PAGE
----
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Newton, Ann Mary (DNB00)


NEWTON, ANN MARY (1832–1866), painter, born at Rome on 29 June 1832, was daughter of Joseph Severn [q. v.], painter, and British consul at Rome, by his wife Elizabeth, daughter of Archibald, lord Montgomerie (d. 1814) [see under Montgomerie, Hugh, twelfth Earl of Eglinton]. She learnt drawing as a child from her father, copying engravings by Albert Dürer, or after Michael Angelo and Raphael. Subsequently she showed talent for drawing portraits, and was assisted by George Richmond, R.A., who lent her some of his portraits to copy, and employed her also for the same purpose. At the age of twenty-three or twenty-four she went to Paris, and studied under Ary Scheffer, gaining much commendation from that painter for her skill in drawing. In Paris she painted a portrait in water-colours of the Countess of Elgin, which was much admired, and gained her numerous commissions on her return to England, including various portraits and drawings for the royal family. She exhibited pictures at the Royal Academy in 1852, 1855, and 1856. Miss Severn married 27 April 1861 at St. Michael's, Chester Square, Mr. (afterwards Sir) Charles Thomas Newton, who had just relinquished his post in the consular service to resume work as keeper of the classical antiquities at the British Museum. After her marriage Mrs. Newton devoted most of her time to making drawings of the antiquities at the British Museum for her husband's books and lectures, a task which an early study of the Elgin marbles and a considerable literary and historical training rendered congenial to her. She showed in these drawings a refined and intelligent appreciation of the highest qualities in Greek art. She also painted a few portraits in oil and figure subjects, one of which she exhibited at the Royal Academy, and made many sketches when travelling with her husband in Greece and Asia Minor. She died of measles at 37 Gower Street, Bedford Square, on 2 Jan. 1866.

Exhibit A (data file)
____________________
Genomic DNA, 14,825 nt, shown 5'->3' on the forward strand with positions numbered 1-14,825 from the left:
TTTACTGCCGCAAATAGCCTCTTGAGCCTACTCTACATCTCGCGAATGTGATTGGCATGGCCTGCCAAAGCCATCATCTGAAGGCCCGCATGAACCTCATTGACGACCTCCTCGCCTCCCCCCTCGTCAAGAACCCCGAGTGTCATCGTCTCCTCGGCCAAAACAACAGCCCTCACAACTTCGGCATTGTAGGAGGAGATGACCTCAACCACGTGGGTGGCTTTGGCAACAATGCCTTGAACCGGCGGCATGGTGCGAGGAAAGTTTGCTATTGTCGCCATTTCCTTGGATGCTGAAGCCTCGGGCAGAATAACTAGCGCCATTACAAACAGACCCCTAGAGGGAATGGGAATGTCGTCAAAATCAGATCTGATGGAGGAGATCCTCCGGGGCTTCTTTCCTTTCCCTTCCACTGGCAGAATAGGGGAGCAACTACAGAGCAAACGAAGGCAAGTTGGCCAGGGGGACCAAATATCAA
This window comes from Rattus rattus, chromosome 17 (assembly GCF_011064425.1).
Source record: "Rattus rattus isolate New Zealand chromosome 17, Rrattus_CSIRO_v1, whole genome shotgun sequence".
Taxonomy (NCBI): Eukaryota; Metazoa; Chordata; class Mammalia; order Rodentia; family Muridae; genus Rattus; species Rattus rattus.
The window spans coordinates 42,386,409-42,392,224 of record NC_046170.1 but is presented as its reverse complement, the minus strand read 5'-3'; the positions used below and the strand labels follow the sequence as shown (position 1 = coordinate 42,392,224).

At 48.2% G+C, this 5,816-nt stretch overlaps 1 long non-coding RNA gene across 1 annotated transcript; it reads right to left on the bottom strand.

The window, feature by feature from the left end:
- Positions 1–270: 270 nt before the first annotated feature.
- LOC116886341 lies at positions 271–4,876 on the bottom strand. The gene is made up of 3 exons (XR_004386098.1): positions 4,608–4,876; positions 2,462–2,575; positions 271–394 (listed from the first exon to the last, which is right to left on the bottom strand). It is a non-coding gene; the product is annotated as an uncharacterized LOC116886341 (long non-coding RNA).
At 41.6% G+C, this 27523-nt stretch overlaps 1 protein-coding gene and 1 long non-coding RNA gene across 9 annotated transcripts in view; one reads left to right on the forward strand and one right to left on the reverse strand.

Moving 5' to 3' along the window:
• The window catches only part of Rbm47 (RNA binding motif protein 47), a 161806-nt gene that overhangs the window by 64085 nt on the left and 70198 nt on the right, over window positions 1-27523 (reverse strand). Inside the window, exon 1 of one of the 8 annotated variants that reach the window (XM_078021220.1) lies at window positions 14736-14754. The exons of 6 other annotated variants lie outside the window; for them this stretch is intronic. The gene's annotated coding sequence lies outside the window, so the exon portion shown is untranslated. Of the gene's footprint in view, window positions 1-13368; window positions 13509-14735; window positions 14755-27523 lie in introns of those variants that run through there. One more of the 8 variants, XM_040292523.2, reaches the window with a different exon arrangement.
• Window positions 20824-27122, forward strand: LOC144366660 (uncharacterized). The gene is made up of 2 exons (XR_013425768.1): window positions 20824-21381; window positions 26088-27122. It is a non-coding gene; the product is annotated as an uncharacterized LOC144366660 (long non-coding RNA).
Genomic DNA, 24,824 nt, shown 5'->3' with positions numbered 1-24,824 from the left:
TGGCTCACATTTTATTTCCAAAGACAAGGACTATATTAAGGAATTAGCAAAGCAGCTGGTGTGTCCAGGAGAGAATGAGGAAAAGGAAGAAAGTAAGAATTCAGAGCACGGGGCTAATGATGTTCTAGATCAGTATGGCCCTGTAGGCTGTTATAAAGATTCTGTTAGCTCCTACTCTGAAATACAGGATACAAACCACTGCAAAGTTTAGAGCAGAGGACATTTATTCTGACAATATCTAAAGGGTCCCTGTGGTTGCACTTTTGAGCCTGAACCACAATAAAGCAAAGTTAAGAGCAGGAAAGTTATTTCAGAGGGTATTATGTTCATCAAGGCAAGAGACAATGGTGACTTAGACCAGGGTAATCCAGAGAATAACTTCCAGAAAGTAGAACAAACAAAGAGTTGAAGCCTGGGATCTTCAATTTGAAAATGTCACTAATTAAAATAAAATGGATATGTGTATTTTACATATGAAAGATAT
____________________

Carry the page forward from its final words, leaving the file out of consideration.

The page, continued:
[Times, 23 Jan. 1866; private information.]

L. C.